Human Rights Defender of the month: Kamau Ngugi

On October 7, 2022, Kamau Ngugi was elected Chairperson of the East and Horn of Africa human rights defenders’ network (EHAHRD-net), a stirring affirmation for the Kenyan human rights defender’s efforts in defense of human rights that go back nearly 30 years.

But it was not always this promising for her. Born 37 years ago in Grand Kru, Southeastern Liberia, Margaret had to do with a childhood of abuse, neglect, and want, after her, her sibling and her mother were abandoned by their father at an early age.

Human Rights Defender of the month: Margaret Muna Nigba

A human rights lawyer per excellence, Margaret is also an indefatigable woman human rights defender (WHRD) who has won the adulation of millions in her country for her impassioned dedication to defending the rights of women and girls in her native Liberia.

But it was not always this promising for her. Born 37 years ago in Grand Kru, Southeastern Liberia, Margaret had to do with a childhood of abuse, neglect, and want, after her, her sibling and her mother were abandoned by their father at an early age.

Human Rights Defender of the month: Mohammed Adam Hassan

Mohammed Hassan has known mostly conflict, displacement, and war all his adult life. As part of Sudan’s black population in the country’s region of Darfur, they were for long the victims of oppression by Khartoum, then under now deposed dictator Omar Bashir. Then, in 2003, when Mohammed was 19, Darfur’s black population decided to fight back. Two rebel movements – Sudan Liberation Movement and the Justice and Equality Movement launched a rebellion against Bashir’s government, seeking justice for Darfur’s non-Arab population. The response by Khartoum was chilling: Bashir’s forces launched a campaign of ethnic cleansing against the region’s non-Arab population, and thousands of families were displaced and herded into refugee camps.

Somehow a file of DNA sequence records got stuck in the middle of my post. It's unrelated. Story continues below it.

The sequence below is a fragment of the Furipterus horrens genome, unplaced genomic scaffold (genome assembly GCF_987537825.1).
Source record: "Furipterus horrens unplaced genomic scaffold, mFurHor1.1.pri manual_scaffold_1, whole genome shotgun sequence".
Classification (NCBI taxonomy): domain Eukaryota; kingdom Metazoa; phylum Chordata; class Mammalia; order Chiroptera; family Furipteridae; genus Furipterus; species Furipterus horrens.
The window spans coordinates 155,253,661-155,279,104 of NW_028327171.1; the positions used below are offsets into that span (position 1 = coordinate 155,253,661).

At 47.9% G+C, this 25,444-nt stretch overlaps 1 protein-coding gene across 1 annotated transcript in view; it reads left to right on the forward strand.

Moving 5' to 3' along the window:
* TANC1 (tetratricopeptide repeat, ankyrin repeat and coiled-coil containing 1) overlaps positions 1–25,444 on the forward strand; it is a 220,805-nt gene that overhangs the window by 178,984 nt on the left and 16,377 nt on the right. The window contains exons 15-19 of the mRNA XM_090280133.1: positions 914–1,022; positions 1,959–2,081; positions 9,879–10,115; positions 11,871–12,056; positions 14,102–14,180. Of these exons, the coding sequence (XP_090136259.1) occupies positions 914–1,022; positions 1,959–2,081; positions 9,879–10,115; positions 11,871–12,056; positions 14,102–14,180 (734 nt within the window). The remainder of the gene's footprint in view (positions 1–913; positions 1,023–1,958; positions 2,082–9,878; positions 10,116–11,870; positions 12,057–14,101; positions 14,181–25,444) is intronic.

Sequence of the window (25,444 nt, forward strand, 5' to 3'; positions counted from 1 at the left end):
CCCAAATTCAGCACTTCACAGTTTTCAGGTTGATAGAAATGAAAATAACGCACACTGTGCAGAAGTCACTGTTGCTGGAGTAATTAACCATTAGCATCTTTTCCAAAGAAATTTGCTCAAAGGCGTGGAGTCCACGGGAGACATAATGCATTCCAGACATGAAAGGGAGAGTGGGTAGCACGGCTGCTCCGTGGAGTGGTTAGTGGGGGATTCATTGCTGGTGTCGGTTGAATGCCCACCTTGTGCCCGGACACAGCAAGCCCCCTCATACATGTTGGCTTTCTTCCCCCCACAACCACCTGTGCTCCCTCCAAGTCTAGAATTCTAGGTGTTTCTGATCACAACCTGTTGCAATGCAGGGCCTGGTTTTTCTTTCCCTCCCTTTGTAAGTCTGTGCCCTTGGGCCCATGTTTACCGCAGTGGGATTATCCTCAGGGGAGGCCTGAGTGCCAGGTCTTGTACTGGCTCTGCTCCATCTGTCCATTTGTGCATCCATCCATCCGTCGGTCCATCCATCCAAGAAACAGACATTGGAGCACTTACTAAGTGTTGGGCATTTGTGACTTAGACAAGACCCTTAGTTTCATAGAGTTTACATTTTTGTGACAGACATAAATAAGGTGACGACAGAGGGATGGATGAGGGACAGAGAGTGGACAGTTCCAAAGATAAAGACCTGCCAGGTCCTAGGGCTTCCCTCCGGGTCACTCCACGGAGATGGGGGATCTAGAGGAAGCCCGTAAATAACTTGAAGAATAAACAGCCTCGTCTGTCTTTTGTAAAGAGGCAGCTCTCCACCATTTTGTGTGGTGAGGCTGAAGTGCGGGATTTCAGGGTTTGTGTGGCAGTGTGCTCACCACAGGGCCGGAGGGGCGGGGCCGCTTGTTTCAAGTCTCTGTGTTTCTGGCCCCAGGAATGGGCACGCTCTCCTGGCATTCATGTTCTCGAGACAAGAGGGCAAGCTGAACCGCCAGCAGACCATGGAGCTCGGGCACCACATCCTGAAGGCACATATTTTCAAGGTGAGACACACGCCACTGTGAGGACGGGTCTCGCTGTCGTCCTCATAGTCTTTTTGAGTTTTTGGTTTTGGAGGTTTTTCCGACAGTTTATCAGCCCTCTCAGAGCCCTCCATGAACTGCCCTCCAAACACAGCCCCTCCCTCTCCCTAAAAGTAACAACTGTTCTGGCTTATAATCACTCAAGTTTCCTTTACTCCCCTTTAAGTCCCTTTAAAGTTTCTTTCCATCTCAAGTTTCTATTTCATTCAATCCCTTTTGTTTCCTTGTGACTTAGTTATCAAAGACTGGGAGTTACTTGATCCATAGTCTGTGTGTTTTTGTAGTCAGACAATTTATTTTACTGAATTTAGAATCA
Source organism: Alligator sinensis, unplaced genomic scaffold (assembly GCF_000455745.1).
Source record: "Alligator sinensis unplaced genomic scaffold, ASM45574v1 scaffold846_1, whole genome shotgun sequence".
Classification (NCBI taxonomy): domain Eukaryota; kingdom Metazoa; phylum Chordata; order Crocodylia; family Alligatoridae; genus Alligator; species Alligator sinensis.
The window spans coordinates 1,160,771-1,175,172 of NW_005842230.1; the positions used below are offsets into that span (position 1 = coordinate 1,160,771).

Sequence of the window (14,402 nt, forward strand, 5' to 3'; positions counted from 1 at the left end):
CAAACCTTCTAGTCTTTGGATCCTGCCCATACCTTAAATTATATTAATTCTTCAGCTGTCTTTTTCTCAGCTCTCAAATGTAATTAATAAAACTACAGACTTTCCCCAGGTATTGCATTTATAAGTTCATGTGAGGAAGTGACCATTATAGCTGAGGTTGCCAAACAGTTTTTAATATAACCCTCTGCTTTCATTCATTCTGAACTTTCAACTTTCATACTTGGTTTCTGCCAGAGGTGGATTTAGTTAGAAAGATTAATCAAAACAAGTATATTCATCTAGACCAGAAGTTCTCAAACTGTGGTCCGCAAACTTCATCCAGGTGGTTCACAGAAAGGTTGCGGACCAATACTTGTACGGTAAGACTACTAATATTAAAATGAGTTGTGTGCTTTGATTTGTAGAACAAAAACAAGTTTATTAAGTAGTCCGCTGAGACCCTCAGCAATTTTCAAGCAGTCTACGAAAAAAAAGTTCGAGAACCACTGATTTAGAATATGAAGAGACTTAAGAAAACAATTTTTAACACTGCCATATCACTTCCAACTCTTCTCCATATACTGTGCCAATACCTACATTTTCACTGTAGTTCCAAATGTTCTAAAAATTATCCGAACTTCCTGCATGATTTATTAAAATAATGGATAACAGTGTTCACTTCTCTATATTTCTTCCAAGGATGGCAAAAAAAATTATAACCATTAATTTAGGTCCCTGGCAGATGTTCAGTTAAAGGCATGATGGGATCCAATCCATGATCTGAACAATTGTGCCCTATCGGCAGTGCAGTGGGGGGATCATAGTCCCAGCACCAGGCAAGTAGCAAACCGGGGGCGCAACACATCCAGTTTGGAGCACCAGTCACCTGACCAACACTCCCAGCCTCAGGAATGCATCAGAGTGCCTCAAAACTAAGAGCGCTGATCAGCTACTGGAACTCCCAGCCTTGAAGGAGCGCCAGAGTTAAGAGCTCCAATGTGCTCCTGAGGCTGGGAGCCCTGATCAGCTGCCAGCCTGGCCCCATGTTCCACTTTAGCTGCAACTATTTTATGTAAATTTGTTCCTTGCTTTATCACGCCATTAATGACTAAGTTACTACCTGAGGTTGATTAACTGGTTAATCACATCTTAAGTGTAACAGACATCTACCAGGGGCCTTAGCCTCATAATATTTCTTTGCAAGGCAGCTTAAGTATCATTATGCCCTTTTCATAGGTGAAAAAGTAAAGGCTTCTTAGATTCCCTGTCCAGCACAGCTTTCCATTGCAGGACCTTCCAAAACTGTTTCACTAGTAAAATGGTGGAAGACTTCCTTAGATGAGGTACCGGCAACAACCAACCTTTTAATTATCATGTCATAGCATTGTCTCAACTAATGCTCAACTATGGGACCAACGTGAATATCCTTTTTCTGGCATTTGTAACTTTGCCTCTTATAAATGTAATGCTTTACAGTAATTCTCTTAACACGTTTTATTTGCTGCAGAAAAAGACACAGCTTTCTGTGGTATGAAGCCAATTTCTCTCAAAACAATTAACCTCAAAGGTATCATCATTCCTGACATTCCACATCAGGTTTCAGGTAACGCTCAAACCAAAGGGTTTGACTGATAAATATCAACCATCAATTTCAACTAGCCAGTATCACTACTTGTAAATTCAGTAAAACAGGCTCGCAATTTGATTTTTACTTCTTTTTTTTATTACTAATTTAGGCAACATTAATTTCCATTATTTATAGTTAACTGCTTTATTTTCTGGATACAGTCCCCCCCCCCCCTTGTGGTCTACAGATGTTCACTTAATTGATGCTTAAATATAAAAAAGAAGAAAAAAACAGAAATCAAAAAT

Human Rights Defender of the month: Issah Musundi

At first encounter, Issah Musundi is a coy, if not shy, mostly reserved lad. But behind that quiet disposition is a steely character and an enforced existence.
Born 27 years ago in Kenya’s border district of Busia, Issah belongs to Kenya’s sexual minorities community, who have had to win majority rights that other Kenyans take for granted.

Human Rights Defender of the month: Agather Atuhaire

In late May this year, Agather Atuhaire, via her twitter account, broke the story that the Parliament of Uganda had spent a whopping Shs. 2.8billion to purchase two luxury vehicles for the Speaker and the Deputy Speaker.

Aside from the fact that the expenditure was unnecessary – both the Speaker and her Deputy already have two luxury vehicles for their official duties, the purchase flouted all public procurement procedures, and when Parliament’s contracts committee could not approve the procurement, the members of the committee were fired and new ones immediately appointed to approve the purchase.

Human Rights Defender of the month: Esther Tawiah

In Ghana, Esther Tawiah is one of the loudest voices for women empowerment and gender. It is also why she is one of the most loathed. Born and raised in New-Tafo in the country’s eastern region, Esther grew up surrounded by a culture that frowned at the idea of women participating in public affairs, and witnessed firsthand, the backlash those who dared to challenge that cultural norm faced.